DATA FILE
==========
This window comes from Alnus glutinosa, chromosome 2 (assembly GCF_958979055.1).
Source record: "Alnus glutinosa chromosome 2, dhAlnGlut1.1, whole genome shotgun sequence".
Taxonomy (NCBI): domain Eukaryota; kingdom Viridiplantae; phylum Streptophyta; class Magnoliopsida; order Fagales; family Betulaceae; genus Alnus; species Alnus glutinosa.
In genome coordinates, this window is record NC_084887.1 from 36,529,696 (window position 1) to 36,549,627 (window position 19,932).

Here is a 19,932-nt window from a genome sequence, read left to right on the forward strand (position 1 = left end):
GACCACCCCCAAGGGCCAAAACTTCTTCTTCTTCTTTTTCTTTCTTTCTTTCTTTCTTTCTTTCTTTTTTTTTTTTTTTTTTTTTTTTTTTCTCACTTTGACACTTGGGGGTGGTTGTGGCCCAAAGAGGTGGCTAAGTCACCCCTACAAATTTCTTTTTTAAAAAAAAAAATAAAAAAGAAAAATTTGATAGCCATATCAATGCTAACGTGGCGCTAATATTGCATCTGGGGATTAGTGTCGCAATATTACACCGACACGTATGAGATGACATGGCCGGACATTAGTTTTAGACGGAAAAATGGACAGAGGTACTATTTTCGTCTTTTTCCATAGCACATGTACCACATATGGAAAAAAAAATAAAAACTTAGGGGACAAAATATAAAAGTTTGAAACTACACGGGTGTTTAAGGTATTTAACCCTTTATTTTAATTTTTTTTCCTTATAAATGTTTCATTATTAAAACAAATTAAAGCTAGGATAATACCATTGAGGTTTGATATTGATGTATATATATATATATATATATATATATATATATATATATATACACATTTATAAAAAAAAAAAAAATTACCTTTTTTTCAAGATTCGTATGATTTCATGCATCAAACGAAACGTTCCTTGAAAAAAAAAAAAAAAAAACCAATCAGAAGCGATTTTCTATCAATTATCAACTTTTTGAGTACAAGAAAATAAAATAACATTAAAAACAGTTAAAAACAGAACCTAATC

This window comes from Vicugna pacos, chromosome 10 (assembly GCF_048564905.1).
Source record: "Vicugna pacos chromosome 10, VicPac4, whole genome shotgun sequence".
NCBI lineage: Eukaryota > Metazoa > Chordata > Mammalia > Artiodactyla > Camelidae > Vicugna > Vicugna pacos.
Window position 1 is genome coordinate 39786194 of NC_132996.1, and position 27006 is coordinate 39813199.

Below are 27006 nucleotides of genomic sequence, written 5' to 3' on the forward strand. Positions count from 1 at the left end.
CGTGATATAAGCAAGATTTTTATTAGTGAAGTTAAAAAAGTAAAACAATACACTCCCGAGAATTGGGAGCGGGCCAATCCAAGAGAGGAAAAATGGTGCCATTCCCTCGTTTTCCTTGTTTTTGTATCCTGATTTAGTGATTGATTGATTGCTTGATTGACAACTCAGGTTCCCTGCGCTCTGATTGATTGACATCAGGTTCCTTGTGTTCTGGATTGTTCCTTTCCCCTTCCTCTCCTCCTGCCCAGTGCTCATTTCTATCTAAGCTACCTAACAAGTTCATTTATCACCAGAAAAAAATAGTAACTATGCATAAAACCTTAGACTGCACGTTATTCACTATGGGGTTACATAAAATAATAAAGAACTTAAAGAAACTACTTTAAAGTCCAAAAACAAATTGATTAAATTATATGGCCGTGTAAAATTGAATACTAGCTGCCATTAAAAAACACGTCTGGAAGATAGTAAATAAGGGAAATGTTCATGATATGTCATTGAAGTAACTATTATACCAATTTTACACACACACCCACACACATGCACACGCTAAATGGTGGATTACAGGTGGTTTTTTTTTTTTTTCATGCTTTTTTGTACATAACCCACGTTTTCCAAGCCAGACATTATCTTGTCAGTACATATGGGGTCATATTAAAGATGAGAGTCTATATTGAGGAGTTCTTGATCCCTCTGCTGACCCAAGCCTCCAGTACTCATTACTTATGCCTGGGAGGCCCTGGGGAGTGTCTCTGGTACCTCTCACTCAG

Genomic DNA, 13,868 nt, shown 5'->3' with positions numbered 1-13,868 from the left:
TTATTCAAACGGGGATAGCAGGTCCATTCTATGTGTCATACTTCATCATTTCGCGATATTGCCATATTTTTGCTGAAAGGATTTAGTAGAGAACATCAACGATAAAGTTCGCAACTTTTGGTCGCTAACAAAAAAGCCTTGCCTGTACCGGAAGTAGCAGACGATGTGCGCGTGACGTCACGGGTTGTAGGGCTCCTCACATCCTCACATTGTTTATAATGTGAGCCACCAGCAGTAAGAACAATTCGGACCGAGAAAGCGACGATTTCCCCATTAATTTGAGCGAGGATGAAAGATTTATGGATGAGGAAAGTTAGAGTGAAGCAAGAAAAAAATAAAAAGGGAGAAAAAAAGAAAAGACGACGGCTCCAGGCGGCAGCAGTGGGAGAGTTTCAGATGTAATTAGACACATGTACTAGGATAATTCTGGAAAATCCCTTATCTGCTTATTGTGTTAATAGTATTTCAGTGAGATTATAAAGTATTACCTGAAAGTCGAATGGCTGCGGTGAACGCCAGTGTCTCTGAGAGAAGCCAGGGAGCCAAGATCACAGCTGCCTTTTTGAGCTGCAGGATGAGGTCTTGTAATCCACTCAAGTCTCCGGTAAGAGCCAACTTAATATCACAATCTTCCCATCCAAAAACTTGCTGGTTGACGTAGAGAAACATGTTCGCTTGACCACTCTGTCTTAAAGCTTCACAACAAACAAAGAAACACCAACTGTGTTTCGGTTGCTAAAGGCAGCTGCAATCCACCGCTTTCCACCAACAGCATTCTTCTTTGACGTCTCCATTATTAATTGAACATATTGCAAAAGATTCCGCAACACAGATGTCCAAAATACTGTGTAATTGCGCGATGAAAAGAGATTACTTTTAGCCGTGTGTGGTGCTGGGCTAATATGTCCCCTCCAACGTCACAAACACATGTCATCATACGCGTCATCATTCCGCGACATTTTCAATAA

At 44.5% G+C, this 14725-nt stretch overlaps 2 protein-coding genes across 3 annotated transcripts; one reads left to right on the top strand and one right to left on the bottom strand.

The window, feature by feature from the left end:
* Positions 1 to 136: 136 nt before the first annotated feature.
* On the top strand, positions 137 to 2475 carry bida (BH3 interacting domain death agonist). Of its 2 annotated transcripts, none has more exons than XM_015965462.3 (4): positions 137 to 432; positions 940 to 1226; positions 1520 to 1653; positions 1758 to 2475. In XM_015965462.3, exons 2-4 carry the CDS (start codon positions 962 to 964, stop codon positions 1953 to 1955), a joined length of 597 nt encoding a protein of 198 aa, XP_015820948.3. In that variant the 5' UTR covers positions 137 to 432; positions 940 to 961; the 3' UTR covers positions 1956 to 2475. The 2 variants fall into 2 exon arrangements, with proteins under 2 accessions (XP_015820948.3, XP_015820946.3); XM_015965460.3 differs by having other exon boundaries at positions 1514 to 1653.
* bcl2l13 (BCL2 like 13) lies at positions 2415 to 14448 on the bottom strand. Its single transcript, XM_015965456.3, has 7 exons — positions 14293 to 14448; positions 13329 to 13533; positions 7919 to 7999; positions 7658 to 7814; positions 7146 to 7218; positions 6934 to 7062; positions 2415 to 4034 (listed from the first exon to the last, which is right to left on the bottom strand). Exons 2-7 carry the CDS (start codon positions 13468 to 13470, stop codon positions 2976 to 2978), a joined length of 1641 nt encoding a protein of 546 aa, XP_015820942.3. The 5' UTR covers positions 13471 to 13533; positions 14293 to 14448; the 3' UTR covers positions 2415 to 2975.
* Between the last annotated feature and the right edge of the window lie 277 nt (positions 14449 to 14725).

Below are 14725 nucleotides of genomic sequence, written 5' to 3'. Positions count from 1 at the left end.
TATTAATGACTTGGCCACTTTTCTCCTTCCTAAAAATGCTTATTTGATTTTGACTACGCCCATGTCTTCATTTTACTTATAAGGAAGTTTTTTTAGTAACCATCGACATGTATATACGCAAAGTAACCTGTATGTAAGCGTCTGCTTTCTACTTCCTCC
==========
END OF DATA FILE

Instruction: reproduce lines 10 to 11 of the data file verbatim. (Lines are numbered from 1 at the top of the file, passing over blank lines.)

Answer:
Window position 1 is genome coordinate 39786194 of NC_132996.1, and position 27006 is coordinate 39813199.

Below are 27006 nucleotides of genomic sequence, written 5' to 3' on the forward strand. Positions count from 1 at the left end.